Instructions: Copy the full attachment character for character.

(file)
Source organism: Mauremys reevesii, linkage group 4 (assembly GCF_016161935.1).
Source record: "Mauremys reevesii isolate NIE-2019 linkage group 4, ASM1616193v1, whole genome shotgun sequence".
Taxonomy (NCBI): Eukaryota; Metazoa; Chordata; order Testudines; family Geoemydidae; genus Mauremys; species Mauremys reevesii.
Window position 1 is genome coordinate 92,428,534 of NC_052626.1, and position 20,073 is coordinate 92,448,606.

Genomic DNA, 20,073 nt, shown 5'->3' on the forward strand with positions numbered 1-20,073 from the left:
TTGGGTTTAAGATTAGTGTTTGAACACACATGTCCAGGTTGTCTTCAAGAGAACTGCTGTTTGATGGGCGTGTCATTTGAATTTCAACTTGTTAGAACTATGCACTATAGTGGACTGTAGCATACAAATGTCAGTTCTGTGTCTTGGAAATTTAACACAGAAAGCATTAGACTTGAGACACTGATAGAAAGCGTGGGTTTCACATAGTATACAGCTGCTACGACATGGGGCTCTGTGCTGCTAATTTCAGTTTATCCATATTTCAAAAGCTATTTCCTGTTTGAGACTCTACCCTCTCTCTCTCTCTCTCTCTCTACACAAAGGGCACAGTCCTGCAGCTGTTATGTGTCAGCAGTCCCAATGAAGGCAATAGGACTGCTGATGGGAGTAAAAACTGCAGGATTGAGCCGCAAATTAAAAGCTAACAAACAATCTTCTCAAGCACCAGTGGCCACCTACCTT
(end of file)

Source organism: Mauremys reevesii, linkage group 4 (assembly GCF_016161935.1).
Source record: "Mauremys reevesii isolate NIE-2019 linkage group 4, ASM1616193v1, whole genome shotgun sequence".
Taxonomy (NCBI): Eukaryota; Metazoa; Chordata; order Testudines; family Geoemydidae; genus Mauremys; species Mauremys reevesii.
Window position 1 is genome coordinate 92,428,534 of NC_052626.1, and position 20,073 is coordinate 92,448,606.

Genomic DNA, 20,073 nt, shown 5'->3' on the forward strand with positions numbered 1-20,073 from the left:
TTGGGTTTAAGATTAGTGTTTGAACACACATGTCCAGGTTGTCTTCAAGAGAACTGCTGTTTGATGGGCGTGTCATTTGAATTTCAACTTGTTAGAACTATGCACTATAGTGGACTGTAGCATACAAATGTCAGTTCTGTGTCTTGGAAATTTAACACAGAAAGCATTAGACTTGAGACACTGATAGAAAGCGTGGGTTTCACATAGTATACAGCTGCTACGACATGGGGCTCTGTGCTGCTAATTTCAGTTTATCCATATTTCAAAAGCTATTTCCTGTTTGAGACTCTACCCTCTCTCTCTCTCTCTCTCTCTACACAAAGGGCACAGTCCTGCAGCTGTTATGTGTCAGCAGTCCCAATGAAGGCAATAGGACTGCTGATGGGAGTAAAAACTGCAGGATTGAGCCGCAAATTAAAAGCTAACAAACAATCTTCTCAAGCACCAGTGGCCACCTACCTT